New York—If you don’t believe New York City law enforcement isn’t cracking down on counterfeit designer luxurygoods, just ask Wing Sun Mak, an employee of a Chinatown store that specializes in selling cardboard, paper and plastic versions of famous brand luxurygoods.
According to The New York Times, police charged Mak with two counts of copyright infringement in the third degree after he allegedly tried to sell cardboard versions of three handbags “that bore a counterfeit trademark Burberry” and one handbag that “bore a fake Louis Vuitton insignia.”
“He asked me, ‘How much is this?’ ” Mak recounted to the Times. “I said $20, and he pulled out his badge and said, ‘Are you selling this to me?’ And then he arrested me.”
Cardboard Designer Goods: ‘Symbolic Gifts for the Deceased’
Although the Chinatown neighborhood and nearby Canal Street are notorious spots for selling counterfeit handbags, sunglasses, watches etc, Mak works at Fook On Sing Funeral Supplies, one of the merchants on a section of Mulberry Street known as “Funeral Row.”
In accordance with Chinese custom, the store sells objects of mourning, mostly copies of luxurygoods made of paper, cardboard etc that are used at funerals as “symbolic gifts for the deceased.” The cardboard copies, known as joss, are meant to be burned as tribute to dead ancestors who will receive the items they resemble in the afterlife.
Among the copies sold in the store is everything from cardboard mansions ($400) cardboard flat screen TVs, sakes of money, sports cars, mobile phones–anything that has a status or often a famous brand attachment.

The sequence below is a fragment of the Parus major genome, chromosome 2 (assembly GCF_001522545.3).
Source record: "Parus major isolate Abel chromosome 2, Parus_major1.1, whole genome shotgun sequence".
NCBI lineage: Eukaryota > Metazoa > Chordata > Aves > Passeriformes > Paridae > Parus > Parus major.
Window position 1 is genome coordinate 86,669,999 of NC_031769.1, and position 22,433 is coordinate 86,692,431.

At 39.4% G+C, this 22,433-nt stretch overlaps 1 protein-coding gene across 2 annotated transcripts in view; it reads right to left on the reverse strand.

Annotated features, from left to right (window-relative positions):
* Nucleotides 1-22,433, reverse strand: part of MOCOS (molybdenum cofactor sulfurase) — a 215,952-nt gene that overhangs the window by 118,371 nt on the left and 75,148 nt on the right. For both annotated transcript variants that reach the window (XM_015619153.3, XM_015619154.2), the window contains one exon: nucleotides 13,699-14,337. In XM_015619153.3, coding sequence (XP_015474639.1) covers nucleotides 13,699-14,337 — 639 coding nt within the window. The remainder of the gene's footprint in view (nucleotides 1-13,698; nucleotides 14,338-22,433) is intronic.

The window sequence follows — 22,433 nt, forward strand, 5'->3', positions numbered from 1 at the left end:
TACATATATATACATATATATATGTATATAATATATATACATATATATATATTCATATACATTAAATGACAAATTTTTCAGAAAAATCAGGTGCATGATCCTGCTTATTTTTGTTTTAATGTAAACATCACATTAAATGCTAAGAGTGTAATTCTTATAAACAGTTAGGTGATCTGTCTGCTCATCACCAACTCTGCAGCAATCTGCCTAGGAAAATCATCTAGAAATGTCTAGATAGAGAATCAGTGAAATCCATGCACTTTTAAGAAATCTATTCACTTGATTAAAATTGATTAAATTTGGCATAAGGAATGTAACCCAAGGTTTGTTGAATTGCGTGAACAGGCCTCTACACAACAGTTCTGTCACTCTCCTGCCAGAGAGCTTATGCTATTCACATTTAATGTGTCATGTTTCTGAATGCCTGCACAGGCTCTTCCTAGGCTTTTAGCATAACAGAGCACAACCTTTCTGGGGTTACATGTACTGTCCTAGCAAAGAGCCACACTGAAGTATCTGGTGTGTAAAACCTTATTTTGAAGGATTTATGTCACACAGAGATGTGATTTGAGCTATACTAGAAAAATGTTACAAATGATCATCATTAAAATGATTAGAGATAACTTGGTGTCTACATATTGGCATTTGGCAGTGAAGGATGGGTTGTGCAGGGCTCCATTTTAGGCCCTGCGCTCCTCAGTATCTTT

Amy Mak-Chan, one of the store’s owners and Mak’s aunt, said items in the store are given so “when people die, they feel they are going to need things in the next world,”
A Legal Aid attorney assigned to Mak, who spent the night in jail before being arraigned and released, said he planned to fight the charges and refused a plea bargain deal to plead guilty to disorderly conduct and a $100 fine.
Ironically, Councilwoman Margaret Chin, who earlier this year proposed a law that would fine or even jail shoppers who knowingly bought counterfeit luxurygoods, defended Mak and sought a meeting at local precinct.
“You expect the police to be culturally sensitive,” Chin said. “This has been going on for hundreds of years, the Chinese burning offerings to the dead, and that’s what these kind of stores are for. It’s hard to understand how someone could mistake this for criminal activity.”